The wife and son of the Chinese human rights lawyer Wang Quanzhang were finally allowed to see him on Friday – for the first time since he was detained four years ago under a sweeping crackdown.
Li Wenzu, who was finally allowed into the prison’s reception area at 2pm, walked out an hour later in tears, although their six-year-old son Wang Guangwei rejoiced in the fact that he had finally seen his father after a four-year separation.
“He is a totally changed man … he was so agitated and anxious that I couldn’t even talk to him just then,” Li said.
“His head was clean-shaven, he had lost about 30 pounds (13.5kg), his skin was darkened and his memory was hazy. He had a list of written things to tell us, saying he had been treated well, but he couldn’t even recall what he had for lunch today,” she added.
Wang was among hundreds of human rights lawyers and legal activists rounded up by Beijing during the so-called 709 crackdown in 2015 – the event took its name from the date on which it started, July 9 – and was the last of them to be tried.
In the four years since his detention, Li has fought for justice for her husband, whom she had never been allowed to see until Friday.
She has filed lawsuits against the police and judicial authorities, and in April last year, she and a group of other 709 wives took part in a 100km (60 mile) march from Beijing to Tianjin – where Wang, now 43, had been detained before he was tried and moved to a prison in Shandong province – to raise awareness of his plight.
Many of the lawyers and activists who have since been freed said they experienced physical and mental torture while in detention. These reports, and the fact that Wang has been isolated from his family and lawyers for so long, have raised serious concerns about his well being.
It was only on Thursday morning that Li heard from the Shandong provincial authorities over the telephone that she would be allowed a 30-minute visit at Linyi city’s prison.
She arrived at the prison on Friday with her husband’s sister Wang Quanxiu on a drizzly afternoon. There was a heavy presence of unidentified personnel wearing plain clothes outside the building, a group of whom roughed up a journalist who was at the scene.
“When I first laid eyes on [him], he turned his head away for a second and looked very dull. My first words to him were: ‘Hubby, long time no see’,” Li said.
“I told him gently: ‘We love you’ and he responded in a robotic tone, saying ‘I love you too’.”
“He just kept on repeating how he feared for my safety and our son’s schooling,” Li said. “I am very concerned about his state of mind.”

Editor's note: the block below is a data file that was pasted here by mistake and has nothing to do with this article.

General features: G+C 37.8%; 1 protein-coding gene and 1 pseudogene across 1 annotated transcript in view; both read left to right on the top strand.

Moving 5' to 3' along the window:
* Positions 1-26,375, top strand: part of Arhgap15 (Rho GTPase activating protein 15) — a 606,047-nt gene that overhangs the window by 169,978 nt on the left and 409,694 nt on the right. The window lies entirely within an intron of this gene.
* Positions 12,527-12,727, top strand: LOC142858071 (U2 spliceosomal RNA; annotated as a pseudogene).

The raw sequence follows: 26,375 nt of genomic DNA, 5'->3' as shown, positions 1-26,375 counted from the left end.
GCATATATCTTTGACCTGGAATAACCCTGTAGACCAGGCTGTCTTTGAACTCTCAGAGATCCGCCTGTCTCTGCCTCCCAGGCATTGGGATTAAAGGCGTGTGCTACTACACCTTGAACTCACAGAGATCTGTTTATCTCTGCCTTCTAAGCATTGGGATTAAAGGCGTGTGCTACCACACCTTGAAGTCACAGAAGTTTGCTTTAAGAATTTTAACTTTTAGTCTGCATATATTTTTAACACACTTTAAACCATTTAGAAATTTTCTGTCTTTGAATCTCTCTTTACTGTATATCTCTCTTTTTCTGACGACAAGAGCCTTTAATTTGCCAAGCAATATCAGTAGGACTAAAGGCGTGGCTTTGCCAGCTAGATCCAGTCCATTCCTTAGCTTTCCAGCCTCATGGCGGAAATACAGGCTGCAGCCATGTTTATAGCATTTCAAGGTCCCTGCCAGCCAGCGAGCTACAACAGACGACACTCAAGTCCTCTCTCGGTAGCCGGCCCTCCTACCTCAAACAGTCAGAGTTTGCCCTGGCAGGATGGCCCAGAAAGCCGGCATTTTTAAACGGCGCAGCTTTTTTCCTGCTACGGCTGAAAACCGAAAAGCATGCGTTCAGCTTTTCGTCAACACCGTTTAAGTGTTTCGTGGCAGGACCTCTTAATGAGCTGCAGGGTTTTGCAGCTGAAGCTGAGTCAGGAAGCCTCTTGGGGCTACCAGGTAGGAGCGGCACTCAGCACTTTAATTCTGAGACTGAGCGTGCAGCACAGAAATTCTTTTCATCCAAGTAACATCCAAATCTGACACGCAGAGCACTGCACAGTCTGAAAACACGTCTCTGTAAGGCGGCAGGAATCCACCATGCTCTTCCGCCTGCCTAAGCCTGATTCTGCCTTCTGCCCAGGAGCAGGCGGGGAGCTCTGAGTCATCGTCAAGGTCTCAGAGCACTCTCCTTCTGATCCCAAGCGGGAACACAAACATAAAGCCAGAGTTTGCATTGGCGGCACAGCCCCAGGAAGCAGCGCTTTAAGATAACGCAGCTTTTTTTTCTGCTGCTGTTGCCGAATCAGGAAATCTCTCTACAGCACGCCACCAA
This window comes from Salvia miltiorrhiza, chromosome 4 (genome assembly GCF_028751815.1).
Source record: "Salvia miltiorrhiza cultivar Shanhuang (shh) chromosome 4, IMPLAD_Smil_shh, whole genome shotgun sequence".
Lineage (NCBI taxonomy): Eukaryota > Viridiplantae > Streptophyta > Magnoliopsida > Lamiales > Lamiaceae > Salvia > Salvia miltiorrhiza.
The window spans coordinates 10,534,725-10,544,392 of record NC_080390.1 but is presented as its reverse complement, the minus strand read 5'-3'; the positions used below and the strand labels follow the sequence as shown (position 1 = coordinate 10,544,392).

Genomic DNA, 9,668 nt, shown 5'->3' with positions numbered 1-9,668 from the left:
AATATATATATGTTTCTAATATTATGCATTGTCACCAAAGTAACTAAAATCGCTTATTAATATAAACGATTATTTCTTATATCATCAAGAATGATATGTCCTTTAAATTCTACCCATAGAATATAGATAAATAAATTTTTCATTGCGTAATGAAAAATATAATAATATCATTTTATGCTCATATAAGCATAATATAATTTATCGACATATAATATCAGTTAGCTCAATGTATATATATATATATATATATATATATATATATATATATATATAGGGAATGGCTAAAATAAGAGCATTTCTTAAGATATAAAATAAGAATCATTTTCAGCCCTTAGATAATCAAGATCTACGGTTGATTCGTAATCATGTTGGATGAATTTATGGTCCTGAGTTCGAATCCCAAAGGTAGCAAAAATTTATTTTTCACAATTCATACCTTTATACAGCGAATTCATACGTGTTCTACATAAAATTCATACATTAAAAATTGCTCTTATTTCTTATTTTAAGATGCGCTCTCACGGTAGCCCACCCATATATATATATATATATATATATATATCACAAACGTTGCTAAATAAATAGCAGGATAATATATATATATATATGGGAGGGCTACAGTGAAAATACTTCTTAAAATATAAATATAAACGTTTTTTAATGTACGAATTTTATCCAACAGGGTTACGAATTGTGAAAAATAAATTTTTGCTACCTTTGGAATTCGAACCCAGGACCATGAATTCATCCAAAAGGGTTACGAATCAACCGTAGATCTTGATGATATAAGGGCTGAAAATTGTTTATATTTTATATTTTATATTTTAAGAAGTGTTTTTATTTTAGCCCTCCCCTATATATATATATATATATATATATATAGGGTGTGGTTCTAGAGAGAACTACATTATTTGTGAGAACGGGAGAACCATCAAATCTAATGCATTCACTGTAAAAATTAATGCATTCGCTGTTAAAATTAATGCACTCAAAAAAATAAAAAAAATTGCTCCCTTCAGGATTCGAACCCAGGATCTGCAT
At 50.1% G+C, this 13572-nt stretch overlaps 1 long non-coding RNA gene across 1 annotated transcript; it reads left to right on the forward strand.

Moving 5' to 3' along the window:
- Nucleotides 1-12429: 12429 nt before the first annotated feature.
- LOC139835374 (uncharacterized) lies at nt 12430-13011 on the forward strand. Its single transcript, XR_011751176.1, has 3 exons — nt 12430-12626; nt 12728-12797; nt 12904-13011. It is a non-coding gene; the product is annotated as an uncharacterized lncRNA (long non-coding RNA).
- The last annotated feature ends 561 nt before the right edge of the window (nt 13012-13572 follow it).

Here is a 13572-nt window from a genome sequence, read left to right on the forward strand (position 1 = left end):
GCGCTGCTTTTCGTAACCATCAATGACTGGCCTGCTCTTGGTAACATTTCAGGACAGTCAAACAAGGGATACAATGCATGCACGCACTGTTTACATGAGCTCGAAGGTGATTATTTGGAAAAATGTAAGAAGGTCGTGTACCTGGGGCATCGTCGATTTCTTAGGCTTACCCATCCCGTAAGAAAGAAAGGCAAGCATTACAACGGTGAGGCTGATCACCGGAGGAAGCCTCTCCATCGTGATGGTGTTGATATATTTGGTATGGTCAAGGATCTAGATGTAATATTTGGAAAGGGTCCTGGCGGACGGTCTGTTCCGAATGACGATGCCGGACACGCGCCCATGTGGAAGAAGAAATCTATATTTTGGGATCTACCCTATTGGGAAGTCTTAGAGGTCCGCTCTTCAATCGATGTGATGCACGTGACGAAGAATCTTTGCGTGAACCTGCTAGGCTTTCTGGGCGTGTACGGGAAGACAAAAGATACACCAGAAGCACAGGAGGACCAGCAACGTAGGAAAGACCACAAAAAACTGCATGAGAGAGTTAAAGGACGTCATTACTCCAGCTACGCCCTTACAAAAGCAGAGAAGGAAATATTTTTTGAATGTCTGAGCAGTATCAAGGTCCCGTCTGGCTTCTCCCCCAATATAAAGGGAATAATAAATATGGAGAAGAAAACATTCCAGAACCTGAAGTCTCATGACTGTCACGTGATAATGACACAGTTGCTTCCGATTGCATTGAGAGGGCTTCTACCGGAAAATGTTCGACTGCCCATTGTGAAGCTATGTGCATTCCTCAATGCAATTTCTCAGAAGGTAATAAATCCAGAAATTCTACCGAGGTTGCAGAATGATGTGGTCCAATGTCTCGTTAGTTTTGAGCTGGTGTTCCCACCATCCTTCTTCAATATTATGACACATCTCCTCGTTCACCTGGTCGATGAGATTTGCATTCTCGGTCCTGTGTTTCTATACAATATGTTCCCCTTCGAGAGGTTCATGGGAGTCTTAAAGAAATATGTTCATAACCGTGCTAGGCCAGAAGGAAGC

She said she was “heartbroken” by his condition.
“He feared for our safety and told us not to visit him anymore...When the meeting was almost over, he just stood up and left and didn’t even look back,” Li said.
His son described him as being in low spirits when he saw him in Linyi prison. “I was very excited to see him, but he just sat there looking dispirited,” said the boy.
The 34-year-old Li made the 600km journey from Beijing to Linyi on Thursday along with her son and friend Wang Qiaoling – the wife of another 709 lawyer, Li Heping.
The group was closely watched by a handful of security agents when they reached their hotel, where Wang’s sister later joined them.
Liu Ermin, the wife of another 709 victim, had planned to travel with them but was prevented from doing so by domestic security officials, Li said.
Wang had said in a letter to his sister dated May 23 that he was looking forward to being reunited with his family and hoped to be released next spring.
The lawyer said also he had been suffering from high blood pressure and increased sugar levels, which required daily monitoring.
Although he was detained in 2015 and charged with subversion of state power the following year, Wang, who specialised in defending political campaigners and victims of “land grabs”, was only found guilty in January of this year and sentenced to four and a half years in prison.
In May he was transferred from the detention facility in Tianjin to prison in Linyi.
The month before Wang was tried, Li and three other 709 wives shaved their heads and tried to submit a petition to a Beijing court in protest against his indefinite detention. Li was prevented from attending the trial.
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